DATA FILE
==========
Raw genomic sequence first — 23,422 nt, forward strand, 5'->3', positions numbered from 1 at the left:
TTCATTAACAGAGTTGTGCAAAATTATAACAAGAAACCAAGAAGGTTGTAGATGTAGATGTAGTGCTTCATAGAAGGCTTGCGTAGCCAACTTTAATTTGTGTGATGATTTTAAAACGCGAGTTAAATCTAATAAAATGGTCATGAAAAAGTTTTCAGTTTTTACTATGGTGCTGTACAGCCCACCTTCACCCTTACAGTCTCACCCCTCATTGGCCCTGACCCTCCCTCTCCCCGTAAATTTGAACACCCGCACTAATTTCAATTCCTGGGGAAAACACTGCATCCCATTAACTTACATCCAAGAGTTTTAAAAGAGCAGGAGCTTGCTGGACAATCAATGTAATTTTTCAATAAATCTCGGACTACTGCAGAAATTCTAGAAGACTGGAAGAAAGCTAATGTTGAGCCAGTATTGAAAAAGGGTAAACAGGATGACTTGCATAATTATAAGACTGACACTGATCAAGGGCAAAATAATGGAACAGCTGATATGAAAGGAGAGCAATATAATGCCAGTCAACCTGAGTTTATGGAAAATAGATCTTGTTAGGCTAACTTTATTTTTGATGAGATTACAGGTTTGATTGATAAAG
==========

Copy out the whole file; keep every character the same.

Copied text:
Raw genomic sequence first — 23,422 nt, forward strand, 5'->3', positions numbered from 1 at the left:
TTCATTAACAGAGTTGTGCAAAATTATAACAAGAAACCAAGAAGGTTGTAGATGTAGATGTAGTGCTTCATAGAAGGCTTGCGTAGCCAACTTTAATTTGTGTGATGATTTTAAAACGCGAGTTAAATCTAATAAAATGGTCATGAAAAAGTTTTCAGTTTTTACTATGGTGCTGTACAGCCCACCTTCACCCTTACAGTCTCACCCCTCATTGGCCCTGACCCTCCCTCTCCCCGTAAATTTGAACACCCGCACTAATTTCAATTCCTGGGGAAAACACTGCATCCCATTAACTTACATCCAAGAGTTTTAAAAGAGCAGGAGCTTGCTGGACAATCAATGTAATTTTTCAATAAATCTCGGACTACTGCAGAAATTCTAGAAGACTGGAAGAAAGCTAATGTTGAGCCAGTATTGAAAAAGGGTAAACAGGATGACTTGCATAATTATAAGACTGACACTGATCAAGGGCAAAATAATGGAACAGCTGATATGAAAGGAGAGCAATATAATGCCAGTCAACCTGAGTTTATGGAAAATAGATCTTGTTAGGCTAACTTTATTTTTGATGAGATTACAGGTTTGATTGATAAAG